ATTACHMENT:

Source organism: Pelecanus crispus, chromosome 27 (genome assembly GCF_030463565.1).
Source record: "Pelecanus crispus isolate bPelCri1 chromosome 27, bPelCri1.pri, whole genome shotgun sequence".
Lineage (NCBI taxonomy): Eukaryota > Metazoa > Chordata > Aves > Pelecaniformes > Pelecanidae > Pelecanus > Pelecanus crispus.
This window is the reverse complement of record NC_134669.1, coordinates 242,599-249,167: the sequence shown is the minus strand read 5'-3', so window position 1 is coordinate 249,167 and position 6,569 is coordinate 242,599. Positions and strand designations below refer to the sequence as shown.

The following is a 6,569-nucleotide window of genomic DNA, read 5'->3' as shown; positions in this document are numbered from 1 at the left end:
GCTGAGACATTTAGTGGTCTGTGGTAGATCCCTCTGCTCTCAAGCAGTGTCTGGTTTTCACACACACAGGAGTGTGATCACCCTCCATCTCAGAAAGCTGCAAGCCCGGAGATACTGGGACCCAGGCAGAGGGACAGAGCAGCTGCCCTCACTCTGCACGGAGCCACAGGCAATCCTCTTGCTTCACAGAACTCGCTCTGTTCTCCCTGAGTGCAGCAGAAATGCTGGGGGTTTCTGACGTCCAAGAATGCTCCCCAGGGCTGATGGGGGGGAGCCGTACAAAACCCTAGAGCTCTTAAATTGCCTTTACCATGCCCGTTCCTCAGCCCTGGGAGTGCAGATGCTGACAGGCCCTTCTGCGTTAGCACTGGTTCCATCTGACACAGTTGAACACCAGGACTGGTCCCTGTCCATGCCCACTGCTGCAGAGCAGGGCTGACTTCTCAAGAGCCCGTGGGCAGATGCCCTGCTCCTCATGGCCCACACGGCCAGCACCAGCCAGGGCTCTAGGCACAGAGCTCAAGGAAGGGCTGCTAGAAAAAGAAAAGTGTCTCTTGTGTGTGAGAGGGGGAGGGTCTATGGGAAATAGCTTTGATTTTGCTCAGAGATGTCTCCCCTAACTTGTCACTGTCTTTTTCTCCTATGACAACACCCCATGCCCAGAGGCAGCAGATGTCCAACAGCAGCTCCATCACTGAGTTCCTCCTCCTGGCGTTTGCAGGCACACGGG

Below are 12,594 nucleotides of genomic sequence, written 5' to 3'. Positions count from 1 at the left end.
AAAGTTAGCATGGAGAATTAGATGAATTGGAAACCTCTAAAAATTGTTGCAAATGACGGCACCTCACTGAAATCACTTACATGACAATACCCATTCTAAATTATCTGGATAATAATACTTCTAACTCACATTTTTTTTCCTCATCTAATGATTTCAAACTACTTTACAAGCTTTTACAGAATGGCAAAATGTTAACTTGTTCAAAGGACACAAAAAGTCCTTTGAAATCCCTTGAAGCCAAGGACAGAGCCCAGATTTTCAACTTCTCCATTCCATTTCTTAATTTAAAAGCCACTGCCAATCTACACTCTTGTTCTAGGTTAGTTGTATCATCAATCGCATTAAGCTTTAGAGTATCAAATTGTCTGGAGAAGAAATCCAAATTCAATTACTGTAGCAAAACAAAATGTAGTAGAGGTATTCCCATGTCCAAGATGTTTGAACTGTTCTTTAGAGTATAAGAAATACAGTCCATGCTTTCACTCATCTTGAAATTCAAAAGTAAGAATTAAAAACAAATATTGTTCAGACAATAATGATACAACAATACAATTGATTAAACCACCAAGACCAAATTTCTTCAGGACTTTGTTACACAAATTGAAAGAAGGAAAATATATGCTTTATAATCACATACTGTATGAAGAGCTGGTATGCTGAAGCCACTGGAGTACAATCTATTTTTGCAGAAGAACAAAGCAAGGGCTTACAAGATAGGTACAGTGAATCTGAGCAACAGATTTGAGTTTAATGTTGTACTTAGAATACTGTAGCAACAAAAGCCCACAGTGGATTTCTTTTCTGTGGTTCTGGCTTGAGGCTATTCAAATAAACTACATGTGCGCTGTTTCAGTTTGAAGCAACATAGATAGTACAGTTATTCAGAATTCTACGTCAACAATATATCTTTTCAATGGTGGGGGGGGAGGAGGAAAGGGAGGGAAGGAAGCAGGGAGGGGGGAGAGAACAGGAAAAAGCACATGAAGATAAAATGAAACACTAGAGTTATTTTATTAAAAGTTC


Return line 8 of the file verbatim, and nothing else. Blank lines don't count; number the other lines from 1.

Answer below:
AAAGTTAGCATGGAGAATTAGATGAATTGGAAACCTCTAAAAATTGTTGCAAATGACGGCACCTCACTGAAATCACTTACATGACAATACCCATTCTAAATTATCTGGATAATAATACTTCTAACTCACATTTTTTTTCCTCATCTAATGATTTCAAACTACTTTACAAGCTTTTACAGAATGGCAAAATGTTAACTTGTTCAAAGGACACAAAAAGTCCTTTGAAATCCCTTGAAGCCAAGGACAGAGCCCAGATTTTCAACTTCTCCATTCCATTTCTTAATTTAAAAGCCACTGCCAATCTACACTCTTGTTCTAGGTTAGTTGTATCATCAATCGCATTAAGCTTTAGAGTATCAAATTGTCTGGAGAAGAAATCCAAATTCAATTACTGTAGCAAAACAAAATGTAGTAGAGGTATTCCCATGTCCAAGATGTTTGAACTGTTCTTTAGAGTATAAGAAATACAGTCCATGCTTTCACTCATCTTGAAATTCAAAAGTAAGAATTAAAAACAAATATTGTTCAGACAATAATGATACAACAATACAATTGATTAAACCACCAAGACCAAATTTCTTCAGGACTTTGTTACACAAATTGAAAGAAGGAAAATATATGCTTTATAATCACATACTGTATGAAGAGCTGGTATGCTGAAGCCACTGGAGTACAATCTATTTTTGCAGAAGAACAAAGCAAGGGCTTACAAGATAGGTACAGTGAATCTGAGCAACAGATTTGAGTTTAATGTTGTACTTAGAATACTGTAGCAACAAAAGCCCACAGTGGATTTCTTTTCTGTGGTTCTGGCTTGAGGCTATTCAAATAAACTACATGTGCGCTGTTTCAGTTTGAAGCAACATAGATAGTACAGTTATTCAGAATTCTACGTCAACAATATATCTTTTCAATGGTGGGGGGGGAGGAGGAAAGGGAGGGAAGGAAGCAGGGAGGGGGGAGAGAACAGGAAAAAGCACATGAAGATAAAATGAAACACTAGAGTTATTTTATTAAAAGTTC